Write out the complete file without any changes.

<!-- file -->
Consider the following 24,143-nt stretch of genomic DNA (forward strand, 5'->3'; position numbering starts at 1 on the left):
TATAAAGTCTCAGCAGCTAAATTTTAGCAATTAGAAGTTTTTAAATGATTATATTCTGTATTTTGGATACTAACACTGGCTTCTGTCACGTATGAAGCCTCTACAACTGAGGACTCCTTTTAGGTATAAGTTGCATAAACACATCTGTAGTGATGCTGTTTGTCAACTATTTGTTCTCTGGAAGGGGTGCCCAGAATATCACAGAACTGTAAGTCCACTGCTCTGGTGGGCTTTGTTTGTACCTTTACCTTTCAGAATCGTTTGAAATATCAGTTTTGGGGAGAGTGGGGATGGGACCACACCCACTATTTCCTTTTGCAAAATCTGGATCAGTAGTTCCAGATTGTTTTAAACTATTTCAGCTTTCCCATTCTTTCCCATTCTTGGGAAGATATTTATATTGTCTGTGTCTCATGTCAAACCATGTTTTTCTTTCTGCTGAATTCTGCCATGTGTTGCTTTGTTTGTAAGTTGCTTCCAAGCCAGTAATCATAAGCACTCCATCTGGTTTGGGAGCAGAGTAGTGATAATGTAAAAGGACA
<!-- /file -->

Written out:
Consider the following 24,143-nt stretch of genomic DNA (forward strand, 5'->3'; position numbering starts at 1 on the left):
TATAAAGTCTCAGCAGCTAAATTTTAGCAATTAGAAGTTTTTAAATGATTATATTCTGTATTTTGGATACTAACACTGGCTTCTGTCACGTATGAAGCCTCTACAACTGAGGACTCCTTTTAGGTATAAGTTGCATAAACACATCTGTAGTGATGCTGTTTGTCAACTATTTGTTCTCTGGAAGGGGTGCCCAGAATATCACAGAACTGTAAGTCCACTGCTCTGGTGGGCTTTGTTTGTACCTTTACCTTTCAGAATCGTTTGAAATATCAGTTTTGGGGAGAGTGGGGATGGGACCACACCCACTATTTCCTTTTGCAAAATCTGGATCAGTAGTTCCAGATTGTTTTAAACTATTTCAGCTTTCCCATTCTTTCCCATTCTTGGGAAGATATTTATATTGTCTGTGTCTCATGTCAAACCATGTTTTTCTTTCTGCTGAATTCTGCCATGTGTTGCTTTGTTTGTAAGTTGCTTCCAAGCCAGTAATCATAAGCACTCCATCTGGTTTGGGAGCAGAGTAGTGATAATGTAAAAGGACA